Laila Biali Pushes Back

While a home studio might seem like a way to make things easier, it turned out as a bit of a trap for Laila Biali. With mould taking over her recording space, Biali had to power through making a record and deal with illnesses caused by the mould itself. Amongst those hardships Biali created Out of Dust, a return to jazz that is coloured by her pop recordings. We caught up with Biali ahead of her March 21 show at the National Arts Centre.

Ottawa Life: It feels like each album you're slowly mixing in more pop elements in an interesting way, though this time I noted it feels very subtle, was this an effort to avoid overindulging?

Laila Biali: It wasn't a conscious choice. My agent was talking to me, and his roster is heavily jazz. He was telling me "The world is waiting for you to release another jazz record." And this album just happened to lean more that way, I let the music guide things. This does feel closer  to my last record though than my previous jazz releases. The new territory I staked out on that self-titled record is there. And from a production standpoint it walks the line between pop and jazz a lot.

Ottawa Life: What led you to co-producing between yourself and your husband Ben Wittman, and what were the ups and downs of keeping that side of things so personal?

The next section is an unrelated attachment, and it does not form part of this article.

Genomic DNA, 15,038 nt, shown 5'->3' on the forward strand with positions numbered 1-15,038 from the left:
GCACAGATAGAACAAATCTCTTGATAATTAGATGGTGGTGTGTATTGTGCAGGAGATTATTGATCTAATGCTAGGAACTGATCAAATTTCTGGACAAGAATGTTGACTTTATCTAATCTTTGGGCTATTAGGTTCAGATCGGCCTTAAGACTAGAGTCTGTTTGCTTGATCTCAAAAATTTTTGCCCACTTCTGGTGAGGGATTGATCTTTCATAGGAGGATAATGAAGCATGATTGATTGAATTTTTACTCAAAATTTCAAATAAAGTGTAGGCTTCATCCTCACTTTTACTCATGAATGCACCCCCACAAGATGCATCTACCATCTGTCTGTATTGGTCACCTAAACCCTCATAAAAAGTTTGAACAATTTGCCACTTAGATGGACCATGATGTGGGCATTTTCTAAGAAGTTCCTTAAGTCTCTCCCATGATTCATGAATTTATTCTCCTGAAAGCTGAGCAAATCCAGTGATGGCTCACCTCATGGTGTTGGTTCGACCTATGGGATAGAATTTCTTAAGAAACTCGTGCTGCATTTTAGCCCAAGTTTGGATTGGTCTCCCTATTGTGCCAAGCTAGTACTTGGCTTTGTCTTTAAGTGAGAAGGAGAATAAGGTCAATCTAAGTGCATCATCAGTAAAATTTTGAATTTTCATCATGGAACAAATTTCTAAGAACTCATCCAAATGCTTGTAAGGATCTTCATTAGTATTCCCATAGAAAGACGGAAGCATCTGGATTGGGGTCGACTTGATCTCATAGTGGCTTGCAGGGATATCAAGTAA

Laila Biali: It was wonderful and chaotic. Ben and I have this amazing synergy as partners and colleagues. So we've established a great workflow now going into our third record together. We've learned each other's language too. Where it got complicated this time was with our personal lives and that threatened to unravel the project repeatedly. I had health issues going on and we had discovered the source of those issues was mould behind the walls of our bungalow. And that's where we track all my vocals. That's when it hit us how closely tied we are to each other. If I had been recording with someone else and this mould came up, that producer could've taken me out of the space. But the chaos here was threatening both of us together, so we were hanging on to the same life-preserver. It was uniquely challenging but it drew us closer together.

Ottawa Life: I understand this album came amongst dealing with illness that resulted from mould in the same house you recorded in, so how have you found overcoming this (especially Asthma) to perform?

Laila Biali: It was definitely a bit of a…. to use the polite term… mind-screw. They tested the space in July and we'd already been pushing dates back. In the final throws of the record, the test came back that it was quote "Unfit for human occupancy." It was so bad that all the equipment, including Ben's expensive microphones, was tainted by it…and still is. So we had to go out and get these protective masks and so now there's these great photos of us in headgear as we mix the album. We had to create a makeshift studio in our living room, and it was hard to get the same soundproofing we needed.